*If the picture is being clicked while travelling then I have to move my eyes from the scene in order to pick up my camera, focus, zoom or make other adjustments in the camera. Thus my mind gets engrossed in a mechanical and relatively unartistic activity; while the scene would be passing away without me even taking a look at it. Thus I will not be able to ‘fix’ that scene in my memory. It will finally remain on the photographic print or in HDD of my computer. I realised travelling pictures make me loose a lot, mainly because I am not seeing the visual directly and so called ‘fully’. If I use all that time to look at the panorama, it will get memorised in my mind in rich 3-D with all related sounds, movements and smells, while the photograph will remain a soul-less 2-D frame. All it will document that I passed here one day.

So if I am travelling to a new location, it may not be worthwhile to look away or look through a gadget rather than look directly at the view. I remember once I was flying by a helicopter to Madurai and I noticed some amazing formations of clouds. They looked like soft fluffy toys of various amazing shapes, playing with each other. I remember them so well because my camera was not at hand.
If I stop somewhere for a leizurely cup of tea; I would have time to replay that scene in my mind. Yes, that would be only in my mind.

Makes sense? I am sure not for all.

Contaflex 861/02 Carl Zeiss Ikon Tessar 2314609/ 1:2.8/ f=50mm

Paa for my Deeds

When your wishes get fulfilled and start falling in your lap means, that you truly deserved the good luck. And in all probability you will do well with them.

I just happen to call a friend casually and she asked me if I wanted to see the movie, ‘Paa’. She added Amitabh and Abhishek will also attend. I was happily surprised and obviously said ‘yes’! Seeing Paa was high on agenda for me. Also I had not yet seen Abhishek personally.

Show was at 1.30 pm in a nearby multiplex. It was passed 12 noon. I rushed up with my bath, dressed up and most importantly had my lunch. I can’t stay hungry beyond a few minutes after my due ‘eating’ time. I gobbled up ‘roti subzi’ from my plate as slowly as I could and was at the theatre before 1pm. I was a bit early. I relaxed after rushing things for past 45mins. Deliberate relaxing is so important.

In a few minutes I noticed some tourist buses were being parked by the side of the gate of the theater. Buses normally are not allowed in. Some security guards were running between the buses and managers. I knew the students of DEEDS had arrived. The buses had to be parked inside the compound for their safety. I took charge of communicating this to the manager. Soon it was organized. Nearly 200 young boys and girl students in uniforms queued up at the entrance of the multiplex, under the instructions of their teachers. They were not using words to communicate; but gestures or squeals – they were all deaf. DEEDS is an NGO that runs regular and vocation schools to provide education to deaf young adults. They have nearly 20 centers in Mumbai and elsewhere in India.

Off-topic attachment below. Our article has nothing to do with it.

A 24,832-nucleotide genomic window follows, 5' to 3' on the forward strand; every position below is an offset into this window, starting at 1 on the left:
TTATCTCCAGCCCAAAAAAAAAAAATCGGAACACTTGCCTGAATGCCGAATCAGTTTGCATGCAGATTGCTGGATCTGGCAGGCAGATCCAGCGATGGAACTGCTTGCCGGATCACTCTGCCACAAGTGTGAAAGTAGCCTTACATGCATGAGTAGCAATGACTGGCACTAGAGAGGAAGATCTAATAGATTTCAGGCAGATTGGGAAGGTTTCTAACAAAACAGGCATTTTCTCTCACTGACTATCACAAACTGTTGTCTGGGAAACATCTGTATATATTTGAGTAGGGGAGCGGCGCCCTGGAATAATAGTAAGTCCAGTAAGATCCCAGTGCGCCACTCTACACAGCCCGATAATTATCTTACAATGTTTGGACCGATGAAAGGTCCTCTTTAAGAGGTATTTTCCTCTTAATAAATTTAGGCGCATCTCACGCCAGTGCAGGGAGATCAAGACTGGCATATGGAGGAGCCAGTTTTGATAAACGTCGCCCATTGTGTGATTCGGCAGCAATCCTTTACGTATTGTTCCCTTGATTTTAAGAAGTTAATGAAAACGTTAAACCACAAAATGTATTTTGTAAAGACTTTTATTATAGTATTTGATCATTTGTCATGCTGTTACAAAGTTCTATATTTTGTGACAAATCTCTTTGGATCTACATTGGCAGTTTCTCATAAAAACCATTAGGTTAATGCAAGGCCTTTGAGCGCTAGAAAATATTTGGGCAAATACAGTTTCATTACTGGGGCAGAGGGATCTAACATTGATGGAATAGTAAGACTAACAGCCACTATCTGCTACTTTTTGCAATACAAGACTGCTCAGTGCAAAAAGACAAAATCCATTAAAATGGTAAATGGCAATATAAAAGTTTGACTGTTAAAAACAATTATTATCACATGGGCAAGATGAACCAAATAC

Soon I was in my seat along with all those happy children. They were so excited. Such outings are always special since they are bit rare. It did cross my mind as to how will they get the dialogues of the film; but I gave it no further thought. Anyone can easily understand the storyline of a movie without hearing ‘sound’. Well may be I am putting the movie ‘sound recordist’, out of jobs but that’s a fact that for many years the movies were silent. Later on they did add music and some effects to Charlie Chaplin movies and I hated it. I had seen them completely silent way back in 1969…

I am told that Amitabh and Abhishek will joins us after the show. Somehow I thought if Jaya also would come with them. It would have been nice to meet her. The film started and there she was on the screen. She was reading all the names in the titles. So, it was seeing her in person, since she was not acting. Cool. I got another wish, which I only thought about.

Soon screening started. Theater fell silent.

Everything about the film was good. Producers had planned ‘not’ to dramatize Auro’s sickness ‘progeria’, to earn sympathy points. He was there as everyone else. Only a small change that I will make will be in Amitabh’s introduction’ in the movie. I would have certainly put a few students in the toilet where Auro is first seen. They don’t have to call him by his name and all. It would be more normal to fill up the ‘loo’ a bit more and add some passing. There was no need to give him a filmy ‘introduction’ – hogging the frame all by himself! Rest all was great.

There was short intermission during which organizers had a small big job to do. They taught the students currently popular ‘jig’ that Amitabh does in the film; to present it in front of him. They learnt it pretty fast in 2-3 rehearsals only. Finally on cue, children in entire theatre did those complicated arms movements. They were ready.

Second half of the film was more engrossing, which is not too common in Hindi cinema. Most films fail in this area, especially in the climax…

‘Paa’ has a beautiful end.

We had to wait for 10 minutes for the father and son duo to appear, and appear they did. After excited exchange of hand waves between delighted children and the Bachchans, things settle down. Bachchan senior joined children in the jig they were ready for. Both Bachchans spoke about the movie, mostly during a chat with press.

Amitabh: the make-up for the film was very difficult and tiring. It used to take 4-4.30 hours to put it on and 2-2.30 hours to remove it. During this entire time I could not speak, laugh, eat or drink. After that we would be shooting for 6-7 hour on every working day. Our make-up persons were from abroad. And they did a wonderful job. The head of a progeria patient becomes very large, hair is lost and the veins on the scalp become visible. Since I am playing a 13 year old, I could not do anything about my height. Second point was that eyes of progeria patients bulge out. They become very large, which also we could not do. Although there is an injection which when given in the eyes can make them large; but everyone opposed the idea, as it would have had adverse affect on my health.

Abhishek: I carry him in the film, because I am his father here, otherwise I am always sitting on his shoulders. “Mere paas maa hai”, is a line from one his father’s films, but I am happy kyonki “mere paas Paa hai”.

I watched Bollywood’s most famous ‘father and son’ in a good mood, very witty and relaxed. Amitabh especially handled a battery of young and stupid media very well, providing them with in depth answers (read gems) to silly questions (read roadside gravel).